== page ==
Cancer, clichés, and memories of the body
There’s some truth in all the clichés about cancer. I tell you this six months after my own diagnosis, now in a triumphant stage called NED (no evidence of disease). There is, as you know, no cure. Only NED or remission, which can last months or several years or a lifetime.
There’s some truth in clichés about everything that stops being just a fact and becomes a metaphor. Religion, caste, gender, country. Hipster, Dharavi, Salman Khan—they’re not just biology or a lifestyle or a place or a film star. They are loaded entities. This loadedness isn’t exactly interesting in cancer, it’s morbid. As a species, we are good at mystifying what we can’t control with a simple weapon like a pill, and much of cancer is varying degrees of mystification. So it is not just a disease in which cells inside your body start attacking their own terrain. It is doom, mortality, pity, a physical appearance, Rajesh Khanna in Anand (1971). Living with it or “beating it” is military—we are warriors, fighters, crusaders. The warrior metaphor isn’t used as commonly to describe people with, say, schizophrenia or progressive blindness.
We attract positivity gospels more than those with clinically managed mental illnesses. In the inner chambers of Chemo Nagar, we give in to positivity, and most of the time, it works wonders. I summoned all the positivity I had in myself and absorbed all I got from the people around me. I never thought I had the time or inclination for serious make-up, but I did unfailingly wear concealer, translucent mineral powder, kohl and various shades of red lipstick to each of my six cycles of chemotherapy. The ladies in chemo daycare who chose to wear nighties, would smile in shock or amusement. The men would just look. You need all that make-up if you have read Siddhartha Mukherjee’s The Emperor Of All Maladies: A Biography Of Cancer page by page, and then headed to Chemo Nagar yourself. The net addles our brains with numbers. Sometimes I love the fact that more and more people in the world have cancer—it’s a kind of perverse joy. Sometimes I go back to the comfort of the cancer journey of evolutionary biologist Stephen Jay Gould. Gould proved that the median survival rate of your kind of cancer has nothing to do with your chances of being NED for 25 years.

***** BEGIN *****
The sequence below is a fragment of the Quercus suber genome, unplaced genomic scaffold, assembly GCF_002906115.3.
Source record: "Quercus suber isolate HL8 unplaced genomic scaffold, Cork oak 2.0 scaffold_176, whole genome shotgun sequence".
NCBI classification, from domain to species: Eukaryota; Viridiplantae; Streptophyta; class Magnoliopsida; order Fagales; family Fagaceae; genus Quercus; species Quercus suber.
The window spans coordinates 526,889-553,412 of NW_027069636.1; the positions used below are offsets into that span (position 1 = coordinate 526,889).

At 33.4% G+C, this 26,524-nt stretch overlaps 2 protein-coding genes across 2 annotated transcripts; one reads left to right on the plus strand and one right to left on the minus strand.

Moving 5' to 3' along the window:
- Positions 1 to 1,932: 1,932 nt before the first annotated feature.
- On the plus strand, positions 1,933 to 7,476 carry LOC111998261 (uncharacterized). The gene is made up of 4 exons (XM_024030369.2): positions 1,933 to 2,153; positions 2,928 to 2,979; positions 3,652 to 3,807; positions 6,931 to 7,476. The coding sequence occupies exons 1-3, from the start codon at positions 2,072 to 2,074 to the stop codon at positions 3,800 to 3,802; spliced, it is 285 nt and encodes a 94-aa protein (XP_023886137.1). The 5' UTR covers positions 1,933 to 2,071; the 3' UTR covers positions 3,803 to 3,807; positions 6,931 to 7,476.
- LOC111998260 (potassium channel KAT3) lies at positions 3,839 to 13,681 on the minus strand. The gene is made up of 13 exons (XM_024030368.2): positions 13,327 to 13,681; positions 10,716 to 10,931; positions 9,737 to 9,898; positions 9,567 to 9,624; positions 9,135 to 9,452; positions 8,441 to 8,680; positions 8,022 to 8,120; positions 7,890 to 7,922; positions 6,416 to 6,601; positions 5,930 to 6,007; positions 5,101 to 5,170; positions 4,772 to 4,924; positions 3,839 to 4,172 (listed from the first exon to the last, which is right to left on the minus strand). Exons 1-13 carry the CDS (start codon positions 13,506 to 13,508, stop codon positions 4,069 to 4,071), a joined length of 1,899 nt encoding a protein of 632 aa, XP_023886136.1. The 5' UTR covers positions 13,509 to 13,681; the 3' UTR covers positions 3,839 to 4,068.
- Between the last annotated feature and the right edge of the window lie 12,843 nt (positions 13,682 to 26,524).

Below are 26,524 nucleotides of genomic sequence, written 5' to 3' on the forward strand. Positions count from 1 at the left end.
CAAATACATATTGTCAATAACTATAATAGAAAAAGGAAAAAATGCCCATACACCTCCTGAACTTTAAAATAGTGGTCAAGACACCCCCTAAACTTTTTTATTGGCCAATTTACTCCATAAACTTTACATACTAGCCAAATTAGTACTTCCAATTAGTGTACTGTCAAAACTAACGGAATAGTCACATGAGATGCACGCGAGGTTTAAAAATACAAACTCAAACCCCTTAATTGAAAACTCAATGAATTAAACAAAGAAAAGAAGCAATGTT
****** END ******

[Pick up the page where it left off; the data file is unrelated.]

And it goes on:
Cancer can make humans do crazy good things. The best-selling author Kris Carr turned her cancer experience into a hugely successful nutrition and life-coaching business out of Woodstock, US. Her Facebook videos include gorgeously shot odes to veganism. Vijay Bhat, founder of Cancer Awakens, a Mumbai-based organization with a multipronged approach to engaging people who have had the disease, and co-author of the book My Cancer Is Me, adopted a pet crab after he was cured of his own cancer several years ago. His message was simple and literal: Own your cancer. There’s a robust community of life coaches and “cancer thrivers” working for him at Cancer Awakens.
I can sense a distinct loss of cynicism in me. So cancer changed the world as I knew it. The clichés came unavoidably alive. Sometimes they are insufferable, and sometimes hilarious, depending on how I feel that day. Relatives I haven’t heard from in years have called up and said, “You can fight it, don’t give up.” An aunt once ended a short conversation by saying she was not surprised by my diagnosis, because, like her own daughter, who had had breast cancer, I did not have biological children. This is what I mean by mystification.